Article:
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Galka Scheyer und die Blaue Vier

Galka Scheyer and the Blue Four
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Book cover - "Galka Scheyer and the Blue Four"
Photo: Hirmer Verlag
Book cover – “Galka Scheyer and the Blue Four”
Photo: Hirmer Verlag
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The silent patron of modernity

Galka Scheyer, born in 1889 to an upper middle-class Jewish family in Braunschweig, has received little attention in art history to date. Yet as an art dealer, she played an important role in the dissemination of European avant-garde art in America. After emigrating to the USA in the 1920s, Scheyer built up an artistic network there to make the works of European modernism by Kandinsky, Klee, Feininger and Jawlensky accessible to a wider public under the name “The Blue Four”. Scheyer’s life and work can also be seen as exemplary for the emancipation of women in an art world otherwise dominated by men.

Alexej von Jawlensky, Mystical Head (Portrait of Emmy Scheyer) 1917
W. Fuhrmannek, Hessian State Museum Darmstadt
Alexej von Jawlensky, Mystical Head (Portrait of Emmy Scheyer) 1917
W. Fuhrmannek, Hessian State Museum Darmstadt

Influence and networks in America

In the USA, Galka Scheyer continued her tireless work to market the art of the “Blue Four”. She organised exhibitions, gave lectures and published writings that contributed significantly to the acceptance and popularity of the artists she represented. However, her commitment was not limited to introducing the American art public to European modernism; she also created a platform for the artists to present their works in an international context. Her circle of acquaintances in Hollywood included Greta Garbo, Marlene Dietrich, Josef von Sternberg and Erich Maria Remarque. Scheyer successfully used her contacts with the celebrities of the time to maximise the reach and influence of the artists she represented.

Galka Scheyer, ca. 1940, Los Angeles
Photograph, detail, Estate of Alexander Hammid (Photo: Alexander Hammid)
Galka Scheyer, ca. 1940, Los Angeles
Photograph, detail, Estate of Alexander Hammid (Photo: Alexander Hammid)

Return and difficulties in Europe

Despite her success in the USA, Scheyer returned to Europe several times to promote the works of the “Blue Four”. However, these trips were overshadowed by the political and social upheavals in Europe, in particular the rise of National Socialism. Her efforts to promote modern art met with increasing resistance and the works defamed as “degenerate” were increasingly pushed out of the public sphere. Scheyer was discriminated against and could only continue her work under difficult conditions, which placed an additional burden on her personal situation. On 13 December 1945, Galka Scheyer, who was suffering from cancer, died in Hollywood at the age of 56.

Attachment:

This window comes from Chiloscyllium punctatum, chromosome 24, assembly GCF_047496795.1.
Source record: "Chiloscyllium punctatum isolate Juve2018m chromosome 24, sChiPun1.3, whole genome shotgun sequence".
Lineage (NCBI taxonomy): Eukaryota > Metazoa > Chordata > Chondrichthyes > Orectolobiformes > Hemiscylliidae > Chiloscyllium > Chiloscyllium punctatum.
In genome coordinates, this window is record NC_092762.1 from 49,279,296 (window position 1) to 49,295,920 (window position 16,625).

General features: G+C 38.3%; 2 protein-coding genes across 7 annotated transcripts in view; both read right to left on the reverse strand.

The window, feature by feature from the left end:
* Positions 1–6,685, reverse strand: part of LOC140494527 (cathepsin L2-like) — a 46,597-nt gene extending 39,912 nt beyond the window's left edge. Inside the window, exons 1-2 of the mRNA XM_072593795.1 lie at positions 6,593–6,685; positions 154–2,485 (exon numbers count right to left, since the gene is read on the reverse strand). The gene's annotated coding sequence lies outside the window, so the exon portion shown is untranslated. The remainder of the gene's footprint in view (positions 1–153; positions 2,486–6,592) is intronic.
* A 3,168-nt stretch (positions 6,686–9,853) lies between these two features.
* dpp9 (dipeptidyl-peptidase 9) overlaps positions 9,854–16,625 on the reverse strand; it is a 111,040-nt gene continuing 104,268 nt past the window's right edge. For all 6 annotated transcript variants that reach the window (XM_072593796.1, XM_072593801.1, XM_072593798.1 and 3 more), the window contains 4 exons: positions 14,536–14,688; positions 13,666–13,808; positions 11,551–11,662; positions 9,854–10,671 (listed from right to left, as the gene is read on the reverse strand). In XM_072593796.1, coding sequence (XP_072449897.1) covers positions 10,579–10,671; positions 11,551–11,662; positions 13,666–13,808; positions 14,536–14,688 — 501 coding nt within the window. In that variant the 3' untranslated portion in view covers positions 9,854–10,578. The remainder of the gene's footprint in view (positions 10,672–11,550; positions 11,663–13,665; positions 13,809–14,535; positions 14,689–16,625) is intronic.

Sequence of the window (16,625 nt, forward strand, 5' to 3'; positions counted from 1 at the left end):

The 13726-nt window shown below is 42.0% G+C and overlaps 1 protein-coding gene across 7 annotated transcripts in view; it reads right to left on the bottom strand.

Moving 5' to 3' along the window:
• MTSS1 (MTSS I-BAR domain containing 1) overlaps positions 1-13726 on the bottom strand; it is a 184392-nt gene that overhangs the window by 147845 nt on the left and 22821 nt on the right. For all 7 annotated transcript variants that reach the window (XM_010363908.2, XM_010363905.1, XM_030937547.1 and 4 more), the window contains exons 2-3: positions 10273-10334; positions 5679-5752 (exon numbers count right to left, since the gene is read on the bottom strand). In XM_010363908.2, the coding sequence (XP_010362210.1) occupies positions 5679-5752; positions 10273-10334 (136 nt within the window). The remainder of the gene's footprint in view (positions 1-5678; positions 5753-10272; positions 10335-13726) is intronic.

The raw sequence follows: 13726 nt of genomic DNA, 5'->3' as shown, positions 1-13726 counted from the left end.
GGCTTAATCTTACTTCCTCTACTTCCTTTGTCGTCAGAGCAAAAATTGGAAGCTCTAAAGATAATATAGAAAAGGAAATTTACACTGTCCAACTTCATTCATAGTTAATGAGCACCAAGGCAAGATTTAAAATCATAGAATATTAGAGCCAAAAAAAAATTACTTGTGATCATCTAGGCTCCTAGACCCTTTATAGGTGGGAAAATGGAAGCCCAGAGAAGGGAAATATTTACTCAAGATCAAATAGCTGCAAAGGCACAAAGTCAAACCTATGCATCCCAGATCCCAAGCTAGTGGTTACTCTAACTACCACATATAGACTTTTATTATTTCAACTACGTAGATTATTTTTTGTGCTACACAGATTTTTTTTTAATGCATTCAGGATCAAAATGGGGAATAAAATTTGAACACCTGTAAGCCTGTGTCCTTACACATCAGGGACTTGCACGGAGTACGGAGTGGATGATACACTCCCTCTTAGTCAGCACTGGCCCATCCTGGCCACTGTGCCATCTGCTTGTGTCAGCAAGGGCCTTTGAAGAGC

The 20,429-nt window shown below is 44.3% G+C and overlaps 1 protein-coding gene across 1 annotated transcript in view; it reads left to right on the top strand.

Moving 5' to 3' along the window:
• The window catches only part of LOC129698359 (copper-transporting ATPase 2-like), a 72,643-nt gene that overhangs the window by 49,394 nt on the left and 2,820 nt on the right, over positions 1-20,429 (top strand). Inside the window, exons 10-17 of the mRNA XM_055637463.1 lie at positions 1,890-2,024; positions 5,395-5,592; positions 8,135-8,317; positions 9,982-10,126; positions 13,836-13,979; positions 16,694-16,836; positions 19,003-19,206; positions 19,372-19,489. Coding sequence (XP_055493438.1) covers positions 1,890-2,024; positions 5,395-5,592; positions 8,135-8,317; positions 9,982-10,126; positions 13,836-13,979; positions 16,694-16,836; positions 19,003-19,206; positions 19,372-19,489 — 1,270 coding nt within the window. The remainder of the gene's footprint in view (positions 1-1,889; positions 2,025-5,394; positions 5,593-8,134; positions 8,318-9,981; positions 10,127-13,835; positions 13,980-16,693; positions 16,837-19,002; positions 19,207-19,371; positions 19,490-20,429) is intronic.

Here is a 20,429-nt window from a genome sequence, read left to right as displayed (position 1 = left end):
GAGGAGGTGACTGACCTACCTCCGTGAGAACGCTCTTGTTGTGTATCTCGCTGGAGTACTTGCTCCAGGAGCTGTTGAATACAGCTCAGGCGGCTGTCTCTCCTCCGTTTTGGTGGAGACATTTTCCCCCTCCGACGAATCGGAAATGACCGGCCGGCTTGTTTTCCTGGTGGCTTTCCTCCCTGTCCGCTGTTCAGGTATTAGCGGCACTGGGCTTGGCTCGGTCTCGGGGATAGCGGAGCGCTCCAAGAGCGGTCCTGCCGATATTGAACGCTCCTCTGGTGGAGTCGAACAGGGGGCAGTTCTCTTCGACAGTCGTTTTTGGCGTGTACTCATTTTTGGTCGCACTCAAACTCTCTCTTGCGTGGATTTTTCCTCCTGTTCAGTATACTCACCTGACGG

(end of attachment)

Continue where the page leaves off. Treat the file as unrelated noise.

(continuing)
A new look at Galka Scheyer

The book “Galka Scheyer und die Blaue Vier”, published by Hirmer Verlag, makes a significant contribution to honouring and rediscovering Galka Scheyer by giving her work and her innovative approach to art education a great deal of space. Through detailed research and extensive documentation, it enables a better understanding of Scheyer’s artistic network and her ability to deal with the social and political currents of her time. The book thus not only sheds light on Scheyer’s role in the art world, but also offers insights into the challenges and successes of a woman who asserted herself in a male-dominated industry and helped to spread modern art across continents.

Data

TitleGalka Scheyer und die Blaue Vier
(Galka Scheyer and the Blue Four – Trans. Ed.)
EditorPeter Joch, Bianca Strauß
PublisherHirmer
CoverHardcover
Pages288 pages, 230 colour illustrations
LanguageGerman, with an essay in English
Dimensions23,5 × 28,5 cm
ISBN978-3-7774-4332-4
Price49,90 €

Further information

Further information on the book “Galka Scheyer und die Blaue Vier” (DE)(Advertising) can be found on the Taschen-Verlag website.

Compliance

The book was kindly made available to us by the publisher. The presentation and rating of HYPERMADE remains independent of this and is based solely on the content of the book.

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